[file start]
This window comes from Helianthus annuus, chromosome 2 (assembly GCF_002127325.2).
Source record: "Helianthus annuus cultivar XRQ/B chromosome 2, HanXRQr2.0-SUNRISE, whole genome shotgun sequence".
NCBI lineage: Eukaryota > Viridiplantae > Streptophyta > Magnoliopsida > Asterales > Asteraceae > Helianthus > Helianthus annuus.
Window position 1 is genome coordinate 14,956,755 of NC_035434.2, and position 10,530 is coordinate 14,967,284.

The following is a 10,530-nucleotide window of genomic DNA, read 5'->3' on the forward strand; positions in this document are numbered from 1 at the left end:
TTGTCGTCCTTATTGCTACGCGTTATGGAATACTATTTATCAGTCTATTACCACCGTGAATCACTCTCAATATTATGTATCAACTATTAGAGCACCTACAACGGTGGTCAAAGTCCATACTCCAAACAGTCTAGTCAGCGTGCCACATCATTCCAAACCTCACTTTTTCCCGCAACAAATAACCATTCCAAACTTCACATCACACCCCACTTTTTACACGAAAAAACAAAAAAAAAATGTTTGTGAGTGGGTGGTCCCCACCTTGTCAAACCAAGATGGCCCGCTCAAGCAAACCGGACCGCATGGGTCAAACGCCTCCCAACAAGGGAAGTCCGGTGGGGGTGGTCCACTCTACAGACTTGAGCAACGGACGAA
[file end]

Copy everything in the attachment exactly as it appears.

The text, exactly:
This window comes from Helianthus annuus, chromosome 2 (assembly GCF_002127325.2).
Source record: "Helianthus annuus cultivar XRQ/B chromosome 2, HanXRQr2.0-SUNRISE, whole genome shotgun sequence".
NCBI lineage: Eukaryota > Viridiplantae > Streptophyta > Magnoliopsida > Asterales > Asteraceae > Helianthus > Helianthus annuus.
Window position 1 is genome coordinate 14,956,755 of NC_035434.2, and position 10,530 is coordinate 14,967,284.

The following is a 10,530-nucleotide window of genomic DNA, read 5'->3' on the forward strand; positions in this document are numbered from 1 at the left end:
TTGTCGTCCTTATTGCTACGCGTTATGGAATACTATTTATCAGTCTATTACCACCGTGAATCACTCTCAATATTATGTATCAACTATTAGAGCACCTACAACGGTGGTCAAAGTCCATACTCCAAACAGTCTAGTCAGCGTGCCACATCATTCCAAACCTCACTTTTTCCCGCAACAAATAACCATTCCAAACTTCACATCACACCCCACTTTTTACACGAAAAAACAAAAAAAAAATGTTTGTGAGTGGGTGGTCCCCACCTTGTCAAACCAAGATGGCCCGCTCAAGCAAACCGGACCGCATGGGTCAAACGCCTCCCAACAAGGGAAGTCCGGTGGGGGTGGTCCACTCTACAGACTTGAGCAACGGACGAA